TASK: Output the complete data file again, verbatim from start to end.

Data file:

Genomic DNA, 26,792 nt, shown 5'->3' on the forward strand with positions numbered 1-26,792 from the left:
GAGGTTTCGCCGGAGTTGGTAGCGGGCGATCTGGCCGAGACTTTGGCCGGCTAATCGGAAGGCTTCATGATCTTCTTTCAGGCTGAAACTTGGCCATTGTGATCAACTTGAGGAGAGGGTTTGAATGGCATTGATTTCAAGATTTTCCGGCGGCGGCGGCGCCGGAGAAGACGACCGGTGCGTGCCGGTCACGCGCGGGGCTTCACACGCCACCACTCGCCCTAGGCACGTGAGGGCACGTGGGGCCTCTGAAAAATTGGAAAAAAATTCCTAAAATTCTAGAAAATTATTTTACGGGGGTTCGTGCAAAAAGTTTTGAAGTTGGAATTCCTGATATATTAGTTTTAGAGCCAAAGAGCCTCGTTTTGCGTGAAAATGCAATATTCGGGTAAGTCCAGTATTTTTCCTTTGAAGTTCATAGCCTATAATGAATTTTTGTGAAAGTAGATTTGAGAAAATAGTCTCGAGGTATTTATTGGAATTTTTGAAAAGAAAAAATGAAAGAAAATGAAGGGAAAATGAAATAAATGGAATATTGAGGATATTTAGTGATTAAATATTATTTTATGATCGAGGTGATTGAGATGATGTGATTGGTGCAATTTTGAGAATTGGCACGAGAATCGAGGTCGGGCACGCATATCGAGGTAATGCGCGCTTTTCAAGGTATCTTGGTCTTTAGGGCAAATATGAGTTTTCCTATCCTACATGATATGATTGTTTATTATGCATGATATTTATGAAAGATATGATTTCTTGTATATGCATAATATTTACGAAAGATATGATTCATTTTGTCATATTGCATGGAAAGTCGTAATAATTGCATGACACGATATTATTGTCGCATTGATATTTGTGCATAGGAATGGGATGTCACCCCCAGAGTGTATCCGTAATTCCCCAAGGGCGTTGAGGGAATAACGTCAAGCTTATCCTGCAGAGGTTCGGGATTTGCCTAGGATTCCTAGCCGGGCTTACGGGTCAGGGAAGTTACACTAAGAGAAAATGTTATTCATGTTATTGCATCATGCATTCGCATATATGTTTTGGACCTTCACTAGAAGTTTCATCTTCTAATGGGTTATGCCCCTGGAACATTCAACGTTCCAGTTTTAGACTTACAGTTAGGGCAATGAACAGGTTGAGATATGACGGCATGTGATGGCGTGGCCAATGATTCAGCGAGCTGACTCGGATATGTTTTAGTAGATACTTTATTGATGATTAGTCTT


Genomic DNA, 26,792 nt, shown 5'->3' on the forward strand with positions numbered 1-26,792 from the left:
GAGGTTTCGCCGGAGTTGGTAGCGGGCGATCTGGCCGAGACTTTGGCCGGCTAATCGGAAGGCTTCATGATCTTCTTTCAGGCTGAAACTTGGCCATTGTGATCAACTTGAGGAGAGGGTTTGAATGGCATTGATTTCAAGATTTTCCGGCGGCGGCGGCGCCGGAGAAGACGACCGGTGCGTGCCGGTCACGCGCGGGGCTTCACACGCCACCACTCGCCCTAGGCACGTGAGGGCACGTGGGGCCTCTGAAAAATTGGAAAAAAATTCCTAAAATTCTAGAAAATTATTTTACGGGGGTTCGTGCAAAAAGTTTTGAAGTTGGAATTCCTGATATATTAGTTTTAGAGCCAAAGAGCCTCGTTTTGCGTGAAAATGCAATATTCGGGTAAGTCCAGTATTTTTCCTTTGAAGTTCATAGCCTATAATGAATTTTTGTGAAAGTAGATTTGAGAAAATAGTCTCGAGGTATTTATTGGAATTTTTGAAAAGAAAAAATGAAAGAAAATGAAGGGAAAATGAAATAAATGGAATATTGAGGATATTTAGTGATTAAATATTATTTTATGATCGAGGTGATTGAGATGATGTGATTGGTGCAATTTTGAGAATTGGCACGAGAATCGAGGTCGGGCACGCATATCGAGGTAATGCGCGCTTTTCAAGGTATCTTGGTCTTTAGGGCAAATATGAGTTTTCCTATCCTACATGATATGATTGTTTATTATGCATGATATTTATGAAAGATATGATTTCTTGTATATGCATAATATTTACGAAAGATATGATTCATTTTGTCATATTGCATGGAAAGTCGTAATAATTGCATGACACGATATTATTGTCGCATTGATATTTGTGCATAGGAATGGGATGTCACCCCCAGAGTGTATCCGTAATTCCCCAAGGGCGTTGAGGGAATAACGTCAAGCTTATCCTGCAGAGGTTCGGGATTTGCCTAGGATTCCTAGCCGGGCTTACGGGTCAGGGAAGTTACACTAAGAGAAAATGTTATTCATGTTATTGCATCATGCATTCGCATATATGTTTTGGACCTTCACTAGAAGTTTCATCTTCTAATGGGTTATGCCCCTGGAACATTCAACGTTCCAGTTTTAGACTTACAGTTAGGGCAATGAACAGGTTGAGATATGACGGCATGTGATGGCGTGGCCAATGATTCAGCGAGCTGACTCGGATATGTTTTAGTAGATACTTTATTGATGATTAGTCTT